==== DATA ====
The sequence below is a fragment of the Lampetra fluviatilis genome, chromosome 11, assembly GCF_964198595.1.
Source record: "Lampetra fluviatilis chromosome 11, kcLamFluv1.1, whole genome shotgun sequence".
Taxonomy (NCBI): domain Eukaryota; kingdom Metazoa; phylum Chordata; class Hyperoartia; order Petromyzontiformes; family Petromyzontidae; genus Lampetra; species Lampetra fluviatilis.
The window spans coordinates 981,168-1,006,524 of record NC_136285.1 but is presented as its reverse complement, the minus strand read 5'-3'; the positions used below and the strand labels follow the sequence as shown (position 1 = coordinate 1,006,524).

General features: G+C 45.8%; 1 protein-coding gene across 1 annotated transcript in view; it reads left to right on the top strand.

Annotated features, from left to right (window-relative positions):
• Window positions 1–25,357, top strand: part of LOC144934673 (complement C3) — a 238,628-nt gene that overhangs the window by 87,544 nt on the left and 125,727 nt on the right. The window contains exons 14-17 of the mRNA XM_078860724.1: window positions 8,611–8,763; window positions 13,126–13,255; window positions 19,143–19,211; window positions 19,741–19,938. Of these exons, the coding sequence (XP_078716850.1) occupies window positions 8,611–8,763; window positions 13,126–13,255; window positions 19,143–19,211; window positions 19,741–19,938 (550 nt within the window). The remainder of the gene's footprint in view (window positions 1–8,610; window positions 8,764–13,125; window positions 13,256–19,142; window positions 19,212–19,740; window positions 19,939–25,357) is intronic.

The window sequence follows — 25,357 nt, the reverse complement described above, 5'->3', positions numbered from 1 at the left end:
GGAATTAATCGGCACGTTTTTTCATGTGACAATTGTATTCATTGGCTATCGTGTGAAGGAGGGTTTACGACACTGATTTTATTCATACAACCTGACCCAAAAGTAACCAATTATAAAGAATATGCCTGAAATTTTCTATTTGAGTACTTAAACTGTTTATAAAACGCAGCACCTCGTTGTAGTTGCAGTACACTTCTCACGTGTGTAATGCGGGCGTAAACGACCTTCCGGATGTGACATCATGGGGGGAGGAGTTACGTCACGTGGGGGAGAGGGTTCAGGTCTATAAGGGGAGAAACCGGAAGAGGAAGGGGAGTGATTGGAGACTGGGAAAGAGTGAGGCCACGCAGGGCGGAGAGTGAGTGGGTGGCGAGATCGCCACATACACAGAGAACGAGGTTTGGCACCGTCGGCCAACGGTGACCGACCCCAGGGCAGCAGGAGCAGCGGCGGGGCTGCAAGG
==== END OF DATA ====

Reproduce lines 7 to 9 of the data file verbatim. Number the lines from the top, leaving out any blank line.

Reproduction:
• Window positions 1–25,357, top strand: part of LOC144934673 (complement C3) — a 238,628-nt gene that overhangs the window by 87,544 nt on the left and 125,727 nt on the right. The window contains exons 14-17 of the mRNA XM_078860724.1: window positions 8,611–8,763; window positions 13,126–13,255; window positions 19,143–19,211; window positions 19,741–19,938. Of these exons, the coding sequence (XP_078716850.1) occupies window positions 8,611–8,763; window positions 13,126–13,255; window positions 19,143–19,211; window positions 19,741–19,938 (550 nt within the window). The remainder of the gene's footprint in view (window positions 1–8,610; window positions 8,764–13,125; window positions 13,256–19,142; window positions 19,212–19,740; window positions 19,939–25,357) is intronic.

The window sequence follows — 25,357 nt, the reverse complement described above, 5'->3', positions numbered from 1 at the left end:
GGAATTAATCGGCACGTTTTTTCATGTGACAATTGTATTCATTGGCTATCGTGTGAAGGAGGGTTTACGACACTGATTTTATTCATACAACCTGACCCAAAAGTAACCAATTATAAAGAATATGCCTGAAATTTTCTATTTGAGTACTTAAACTGTTTATAAAACGCAGCACCTCGTTGTAGTTGCAGTACACTTCTCACGTGTGTAATGCGGGCGTAAACGACCTTCCGGATGTGACATCATGGGGGGAGGAGTTACGTCACGTGGGGGAGAGGGTTCAGGTCTATAAGGGGAGAAACCGGAAGAGGAAGGGGAGTGATTGGAGACTGGGAAAGAGTGAGGCCACGCAGGGCGGAGAGTGAGTGGGTGGCGAGATCGCCACATACACAGAGAACGAGGTTTGGCACCGTCGGCCAACGGTGACCGACCCCAGGGCAGCAGGAGCAGCGGCGGGGCTGCAAGG